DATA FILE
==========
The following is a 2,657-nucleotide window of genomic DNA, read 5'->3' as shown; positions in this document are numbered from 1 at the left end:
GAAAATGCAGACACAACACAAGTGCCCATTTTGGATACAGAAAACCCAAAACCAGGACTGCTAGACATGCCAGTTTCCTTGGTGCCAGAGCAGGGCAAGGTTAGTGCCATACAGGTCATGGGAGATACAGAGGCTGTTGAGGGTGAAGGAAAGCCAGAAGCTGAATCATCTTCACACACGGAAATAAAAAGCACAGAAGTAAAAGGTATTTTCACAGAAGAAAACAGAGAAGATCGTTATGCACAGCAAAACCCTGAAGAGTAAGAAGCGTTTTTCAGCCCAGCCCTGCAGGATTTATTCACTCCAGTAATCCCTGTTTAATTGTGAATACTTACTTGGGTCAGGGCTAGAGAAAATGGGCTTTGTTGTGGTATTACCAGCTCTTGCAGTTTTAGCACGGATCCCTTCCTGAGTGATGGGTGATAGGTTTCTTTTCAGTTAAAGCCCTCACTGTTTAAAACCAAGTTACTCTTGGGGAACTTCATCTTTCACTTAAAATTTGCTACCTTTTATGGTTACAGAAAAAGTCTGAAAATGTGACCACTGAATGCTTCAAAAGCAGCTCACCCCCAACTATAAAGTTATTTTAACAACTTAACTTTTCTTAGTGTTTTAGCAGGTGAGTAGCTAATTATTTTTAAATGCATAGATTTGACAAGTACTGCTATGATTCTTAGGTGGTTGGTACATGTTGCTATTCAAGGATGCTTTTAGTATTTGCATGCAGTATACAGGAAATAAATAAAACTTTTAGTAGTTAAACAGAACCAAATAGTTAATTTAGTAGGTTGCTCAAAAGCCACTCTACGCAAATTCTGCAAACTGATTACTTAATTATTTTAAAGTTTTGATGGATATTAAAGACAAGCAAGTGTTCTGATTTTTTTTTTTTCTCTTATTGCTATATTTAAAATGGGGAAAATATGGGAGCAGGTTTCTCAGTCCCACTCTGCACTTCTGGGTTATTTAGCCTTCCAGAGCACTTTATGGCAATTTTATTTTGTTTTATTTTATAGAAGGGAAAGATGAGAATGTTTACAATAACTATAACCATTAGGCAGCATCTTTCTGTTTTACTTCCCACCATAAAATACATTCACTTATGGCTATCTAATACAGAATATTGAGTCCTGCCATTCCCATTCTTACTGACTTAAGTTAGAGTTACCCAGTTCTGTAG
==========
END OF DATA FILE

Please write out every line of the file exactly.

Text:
The following is a 2,657-nucleotide window of genomic DNA, read 5'->3' as shown; positions in this document are numbered from 1 at the left end:
GAAAATGCAGACACAACACAAGTGCCCATTTTGGATACAGAAAACCCAAAACCAGGACTGCTAGACATGCCAGTTTCCTTGGTGCCAGAGCAGGGCAAGGTTAGTGCCATACAGGTCATGGGAGATACAGAGGCTGTTGAGGGTGAAGGAAAGCCAGAAGCTGAATCATCTTCACACACGGAAATAAAAAGCACAGAAGTAAAAGGTATTTTCACAGAAGAAAACAGAGAAGATCGTTATGCACAGCAAAACCCTGAAGAGTAAGAAGCGTTTTTCAGCCCAGCCCTGCAGGATTTATTCACTCCAGTAATCCCTGTTTAATTGTGAATACTTACTTGGGTCAGGGCTAGAGAAAATGGGCTTTGTTGTGGTATTACCAGCTCTTGCAGTTTTAGCACGGATCCCTTCCTGAGTGATGGGTGATAGGTTTCTTTTCAGTTAAAGCCCTCACTGTTTAAAACCAAGTTACTCTTGGGGAACTTCATCTTTCACTTAAAATTTGCTACCTTTTATGGTTACAGAAAAAGTCTGAAAATGTGACCACTGAATGCTTCAAAAGCAGCTCACCCCCAACTATAAAGTTATTTTAACAACTTAACTTTTCTTAGTGTTTTAGCAGGTGAGTAGCTAATTATTTTTAAATGCATAGATTTGACAAGTACTGCTATGATTCTTAGGTGGTTGGTACATGTTGCTATTCAAGGATGCTTTTAGTATTTGCATGCAGTATACAGGAAATAAATAAAACTTTTAGTAGTTAAACAGAACCAAATAGTTAATTTAGTAGGTTGCTCAAAAGCCACTCTACGCAAATTCTGCAAACTGATTACTTAATTATTTTAAAGTTTTGATGGATATTAAAGACAAGCAAGTGTTCTGATTTTTTTTTTTTCTCTTATTGCTATATTTAAAATGGGGAAAATATGGGAGCAGGTTTCTCAGTCCCACTCTGCACTTCTGGGTTATTTAGCCTTCCAGAGCACTTTATGGCAATTTTATTTTGTTTTATTTTATAGAAGGGAAAGATGAGAATGTTTACAATAACTATAACCATTAGGCAGCATCTTTCTGTTTTACTTCCCACCATAAAATACATTCACTTATGGCTATCTAATACAGAATATTGAGTCCTGCCATTCCCATTCTTACTGACTTAAGTTAGAGTTACCCAGTTCTGTAG